The issue with the nomination was that the nominated beneficiary of ‘Trustee of Deceased Estate’ did not comply with superannuation law and the trust deed – which required payments to ‘dependants’ or a ‘legal personal representative’. The definition of ‘legal personal representative’ in superannuation law means, relevantly in this situation, the executor of the will of a deceased person.

Mr Munro’s daughters argued that ‘Trustee of Deceased Estate’ meant Mr Munro’s executors.

The judge noted that while the terms ‘executor’ and ‘trustee’ may be used interchangeably and colloquially, the terms are distinct. This is generally an issue of timing. The ‘executor’ holds the property of a deceased person for the purpose of carrying out the administration duties of the estate (for example, collecting the assets, paying the debts of the deceased and administration expenses, and selling the assets to give effects to the gifts in the will). The ‘trustee’ then applies the assets to the trusts under the will.

As a result, the nomination of ‘Trustee of Deceased Estate’ was insufficient to direct the trustee to pay the benefits to Mr Munro’s ‘legal personal representative’, being his executors. As a result, the nomination was not binding.

Who should have been nominated as the beneficiary?

It appears that Mr Munro’s intention was that his superannuation benefits be paid to his estate.

If Mr Munro intended to nominate his ‘legal personal representative’ (that is, his executors), then his binding death benefit nomination should have specified either:

  • that it was nominating the ‘legal personal representative’ (this is preferable) or the executor of the will, or
  • the name of the executor of the will (if that coincided with the executor named in the last will), but identified that the named person was the legal personal representative.

In our view ‘legal personal representative’ is preferable because this reflects the wording in the superannuation law.3

What does the case mean for SMSFs?

Members will need to check any death benefit nominations they have entered into to ensure that that the nomination will in fact bind the trustee.

This is particularly important for members who intend their superannuation benefits to be paid to their estate. If a member has signed a death benefit nomination specifying payments to a ‘trustee’, this may be ineffective and the SMSF trustees may not be bound by it.

Members should be mindful of situations such as Munro v Munro, where the remaining trustees (or directors of the trustee) wish to distribute the benefits otherwise than in accordance with the nomination, and may look for reasons not to be bound by the nomination.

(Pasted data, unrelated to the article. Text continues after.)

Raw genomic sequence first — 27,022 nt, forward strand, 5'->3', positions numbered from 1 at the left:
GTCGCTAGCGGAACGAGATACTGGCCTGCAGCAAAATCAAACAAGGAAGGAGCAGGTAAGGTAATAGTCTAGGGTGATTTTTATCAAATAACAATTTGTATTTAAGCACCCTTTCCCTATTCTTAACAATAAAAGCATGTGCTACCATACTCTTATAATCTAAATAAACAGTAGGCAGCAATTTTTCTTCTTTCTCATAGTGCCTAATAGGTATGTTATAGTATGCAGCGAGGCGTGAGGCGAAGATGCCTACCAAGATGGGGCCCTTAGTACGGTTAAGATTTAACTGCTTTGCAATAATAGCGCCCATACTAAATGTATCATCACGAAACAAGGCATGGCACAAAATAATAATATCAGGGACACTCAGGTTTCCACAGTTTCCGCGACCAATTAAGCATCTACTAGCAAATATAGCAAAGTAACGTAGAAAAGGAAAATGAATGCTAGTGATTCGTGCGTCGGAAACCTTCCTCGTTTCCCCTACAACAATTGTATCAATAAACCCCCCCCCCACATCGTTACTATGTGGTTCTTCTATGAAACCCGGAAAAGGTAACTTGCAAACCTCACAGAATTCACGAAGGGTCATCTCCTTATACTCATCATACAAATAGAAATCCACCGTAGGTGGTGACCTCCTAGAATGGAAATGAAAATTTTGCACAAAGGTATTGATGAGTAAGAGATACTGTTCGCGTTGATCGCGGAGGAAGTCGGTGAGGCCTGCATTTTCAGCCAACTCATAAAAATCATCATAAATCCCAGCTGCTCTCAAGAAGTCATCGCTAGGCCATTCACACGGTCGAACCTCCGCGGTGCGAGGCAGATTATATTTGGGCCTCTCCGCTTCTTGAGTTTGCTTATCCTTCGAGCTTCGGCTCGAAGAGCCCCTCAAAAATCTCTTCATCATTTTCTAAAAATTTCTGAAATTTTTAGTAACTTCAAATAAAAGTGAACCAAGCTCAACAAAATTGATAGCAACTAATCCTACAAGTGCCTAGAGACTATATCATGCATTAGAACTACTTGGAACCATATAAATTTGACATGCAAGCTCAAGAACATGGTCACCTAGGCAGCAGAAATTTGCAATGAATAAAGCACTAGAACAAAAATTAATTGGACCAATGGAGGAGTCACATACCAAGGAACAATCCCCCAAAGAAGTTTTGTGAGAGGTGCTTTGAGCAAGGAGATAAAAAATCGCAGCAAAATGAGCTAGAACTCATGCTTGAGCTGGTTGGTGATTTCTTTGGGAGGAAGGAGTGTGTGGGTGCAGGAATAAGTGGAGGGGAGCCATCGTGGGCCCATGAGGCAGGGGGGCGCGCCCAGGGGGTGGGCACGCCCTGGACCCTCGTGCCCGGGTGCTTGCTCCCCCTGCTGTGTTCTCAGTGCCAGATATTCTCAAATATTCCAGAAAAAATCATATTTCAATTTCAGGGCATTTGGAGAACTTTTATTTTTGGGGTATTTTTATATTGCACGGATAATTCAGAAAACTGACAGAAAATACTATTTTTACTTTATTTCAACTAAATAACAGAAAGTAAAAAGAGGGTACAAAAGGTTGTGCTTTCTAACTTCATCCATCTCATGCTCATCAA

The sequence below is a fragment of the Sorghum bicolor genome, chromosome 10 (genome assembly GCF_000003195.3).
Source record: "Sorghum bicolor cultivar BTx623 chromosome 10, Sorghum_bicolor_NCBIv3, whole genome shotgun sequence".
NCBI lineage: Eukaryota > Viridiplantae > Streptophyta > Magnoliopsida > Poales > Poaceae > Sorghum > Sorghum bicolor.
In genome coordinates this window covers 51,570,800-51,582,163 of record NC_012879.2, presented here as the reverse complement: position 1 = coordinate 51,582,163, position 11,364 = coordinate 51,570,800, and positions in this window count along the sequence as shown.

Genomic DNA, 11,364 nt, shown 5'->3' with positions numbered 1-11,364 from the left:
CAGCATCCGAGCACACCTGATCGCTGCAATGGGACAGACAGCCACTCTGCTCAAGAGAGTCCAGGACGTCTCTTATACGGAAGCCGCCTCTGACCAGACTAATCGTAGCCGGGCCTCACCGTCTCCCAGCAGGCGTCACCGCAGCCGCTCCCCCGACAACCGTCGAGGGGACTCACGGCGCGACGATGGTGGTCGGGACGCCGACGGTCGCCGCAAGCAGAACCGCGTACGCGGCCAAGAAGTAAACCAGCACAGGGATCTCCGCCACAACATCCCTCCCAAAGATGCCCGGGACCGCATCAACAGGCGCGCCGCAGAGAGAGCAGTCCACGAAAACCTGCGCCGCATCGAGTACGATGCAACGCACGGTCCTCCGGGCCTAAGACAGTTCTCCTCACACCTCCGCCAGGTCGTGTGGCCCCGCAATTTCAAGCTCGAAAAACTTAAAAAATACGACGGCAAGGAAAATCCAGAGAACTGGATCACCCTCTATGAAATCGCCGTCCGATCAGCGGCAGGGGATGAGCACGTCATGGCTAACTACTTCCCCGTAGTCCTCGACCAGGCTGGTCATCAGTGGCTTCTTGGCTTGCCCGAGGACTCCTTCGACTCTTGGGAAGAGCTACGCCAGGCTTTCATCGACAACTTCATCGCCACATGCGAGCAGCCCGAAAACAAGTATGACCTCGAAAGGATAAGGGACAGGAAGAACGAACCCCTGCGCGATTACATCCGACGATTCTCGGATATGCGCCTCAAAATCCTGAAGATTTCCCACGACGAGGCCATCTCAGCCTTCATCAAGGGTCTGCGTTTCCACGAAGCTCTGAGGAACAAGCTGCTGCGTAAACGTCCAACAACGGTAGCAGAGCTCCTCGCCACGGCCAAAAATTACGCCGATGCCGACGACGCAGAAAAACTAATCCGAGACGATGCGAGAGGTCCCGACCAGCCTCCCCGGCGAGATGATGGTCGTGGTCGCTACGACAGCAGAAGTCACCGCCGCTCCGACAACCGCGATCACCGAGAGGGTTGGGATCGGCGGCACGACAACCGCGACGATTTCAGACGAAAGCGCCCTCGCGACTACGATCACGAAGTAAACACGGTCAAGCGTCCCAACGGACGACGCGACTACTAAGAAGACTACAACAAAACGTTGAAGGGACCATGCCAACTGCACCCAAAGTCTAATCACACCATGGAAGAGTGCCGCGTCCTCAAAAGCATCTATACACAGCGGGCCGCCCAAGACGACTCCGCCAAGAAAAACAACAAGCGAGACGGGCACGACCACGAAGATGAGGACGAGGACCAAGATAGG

If members are unsure about their death benefit nominations, they should obtain legal advice.

The court’s comments regarding indefinite binding death benefit nominations

The general practice is that a binding death benefit nomination lapses after three years, although there is some controversy on this point.

As set out in this article, the issue relates to whether or not a superannuation regulation applies to SMSFs,  which is unclear given inconsistent provisions of superannuation law. Given this uncertainty, the sensible position to adopt is that the three-year limit applies.

While the Munro v Munro case did not deal with the question or whether the three-year limit applies, the court did express a view the relevant superannuation regulation (and, as a result, the three-year limitation) did not apply to Mr Munro’s SMSF.

Importantly, however, this was based on a view that the relevant regulation does not, by reason of superannuation law, apply to SMSFs, but it may apply, if the SMSF’s trust deed provides for this.

As a result, the court’s comments in this case related to Mr Munro’s SMSF and did not go so far as to support this conclusion for all SMSFs. Further, given the case was not a question of whether or not a binding death benefit nomination is effective after three years, and was a decision of a single judge of the Supreme Court of Queensland (not yet approved by a higher court), we do not consider that the Munro v Munro case yet justifies a departure from the standard practice of applying the three-year limit to binding death benefit nominations.

We therefore recommend SMSF members continue to ensure binding death benefit nominations are renewed every three years.

More information on this case

The full decision is available here.